If we want every child to succeed, high expectations are critical. Research shows that if we expect children to fail, there’s a good chance they’ll fail. But if we expect them to succeed and if we give them the help they need, they’ll shine in school and life.
Unfortunately, some think it’s impossible for children with issues such as learning disabilities (LD), speech delays or ADHD to succeed in school. But that’s wrong. The evidence shows that, with the right support, students with learning and attention issues can do just as well as their peers. They can work at grade level. They can score well on exams and tests. And they can graduate with a regular high school diploma, just like everyone else.
“We have to expect the very best from our students and tell the truth about student performance, to prepare them for college and career.”
The Achievement Gap for Kids With Learning and Attention Issues
Why are expectations so important? It’s no secret that kids with learning and attention issues struggle in school. Here are just a few facts:
- One-third of students with LD are held back in a grade at least once.
- Students with LD fail classes more often than other students.
- Only 68 percent of students with LD graduate with a regular high school diploma, versus 80 percent of all students.
After high school, many don’t reach their potential:
- Young adults with LD attend four-year colleges at half the rate of the general population.
- They drop out of college more often.
- 54 percent of adults with LD are unemployed or not looking for work.
These numbers are from NCLD’s reports The State of Learning Disabilities 2014 and Diplomas at Risk. They point to the massive achievement gap between kids with learning and attention issues and others.
This gap has big implications for kids’ lives. To take one example, a high school dropout earns only $471 a week, compared to $652 for someone with a high school diploma. A student who drops out is twice as likely to be unemployed as an adult. This is unacceptable.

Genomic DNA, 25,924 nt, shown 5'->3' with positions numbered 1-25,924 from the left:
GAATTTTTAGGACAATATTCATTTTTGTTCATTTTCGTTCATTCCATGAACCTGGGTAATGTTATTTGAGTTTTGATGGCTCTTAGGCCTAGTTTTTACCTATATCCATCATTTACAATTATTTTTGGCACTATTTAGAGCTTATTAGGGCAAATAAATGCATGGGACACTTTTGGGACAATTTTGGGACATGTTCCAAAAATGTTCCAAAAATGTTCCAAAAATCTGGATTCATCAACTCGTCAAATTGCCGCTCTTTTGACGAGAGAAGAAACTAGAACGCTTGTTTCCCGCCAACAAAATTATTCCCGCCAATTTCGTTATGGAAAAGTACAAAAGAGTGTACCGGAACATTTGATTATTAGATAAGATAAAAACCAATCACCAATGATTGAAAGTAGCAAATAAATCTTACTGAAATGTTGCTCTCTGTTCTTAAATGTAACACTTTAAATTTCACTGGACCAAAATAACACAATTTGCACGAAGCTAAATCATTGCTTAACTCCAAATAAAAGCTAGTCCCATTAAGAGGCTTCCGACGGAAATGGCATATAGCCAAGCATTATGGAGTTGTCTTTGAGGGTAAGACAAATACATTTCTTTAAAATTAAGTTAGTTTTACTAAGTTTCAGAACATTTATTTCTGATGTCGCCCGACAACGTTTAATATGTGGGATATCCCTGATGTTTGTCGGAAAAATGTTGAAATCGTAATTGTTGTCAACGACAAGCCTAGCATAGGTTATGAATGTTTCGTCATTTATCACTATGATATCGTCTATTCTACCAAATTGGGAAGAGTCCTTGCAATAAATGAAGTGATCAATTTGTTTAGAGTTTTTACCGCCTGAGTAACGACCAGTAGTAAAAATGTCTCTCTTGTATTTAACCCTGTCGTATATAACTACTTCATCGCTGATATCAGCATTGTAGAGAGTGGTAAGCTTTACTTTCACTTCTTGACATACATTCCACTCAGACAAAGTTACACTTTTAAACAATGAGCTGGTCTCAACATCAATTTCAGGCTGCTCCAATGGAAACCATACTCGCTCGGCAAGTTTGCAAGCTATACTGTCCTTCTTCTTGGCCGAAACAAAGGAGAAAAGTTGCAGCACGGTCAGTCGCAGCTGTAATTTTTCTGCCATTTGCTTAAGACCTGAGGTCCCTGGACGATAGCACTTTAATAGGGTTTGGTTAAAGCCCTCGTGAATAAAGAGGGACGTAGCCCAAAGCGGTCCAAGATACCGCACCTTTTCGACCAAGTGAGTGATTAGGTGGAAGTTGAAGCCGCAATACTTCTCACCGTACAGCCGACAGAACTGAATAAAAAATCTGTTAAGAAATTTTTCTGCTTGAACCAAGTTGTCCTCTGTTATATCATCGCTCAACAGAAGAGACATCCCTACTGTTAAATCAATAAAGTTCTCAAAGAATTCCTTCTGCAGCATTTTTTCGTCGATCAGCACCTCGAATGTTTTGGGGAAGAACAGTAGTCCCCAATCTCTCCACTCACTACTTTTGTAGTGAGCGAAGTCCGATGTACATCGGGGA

Setting high expectations and providing support to kids is the best way to close the achievement gap.
NCLD Supports High Expectations to Help All Kids Succeed
Schools must expect every single student to succeed. Here are the policies we advocate for:
- Strong Academic Standards That Are Consistent Across States
Students across the country should have to meet high expectations. Where students live shouldn’t determine what they are expected to learn.
- The Same Goals for Achievement as Everyone Else
States should set the same academic achievement goals for all students. Students with learning disabilities should be expected to achieve just like other kids. There may be exceptions for students with significant cognitive disabilities, such as autism or Down syndrome.
- Help for Kids to Meet Expectations
If kids are to meet high expectations, schools must provide help to struggling students. The help should include educational strategies, accommodations and assistive technologies that are supported by solid research.
- Graduation With a Regular High School Diploma
All students, including those with learning and attention issues, should be expected to earn a regular high school diploma. Alternative diplomas and certificates aren’t acceptable. These alternatives don’t prepare students for college or the workforce. In some cases, employers, colleges and even the military don’t accept students with alternative diplomas.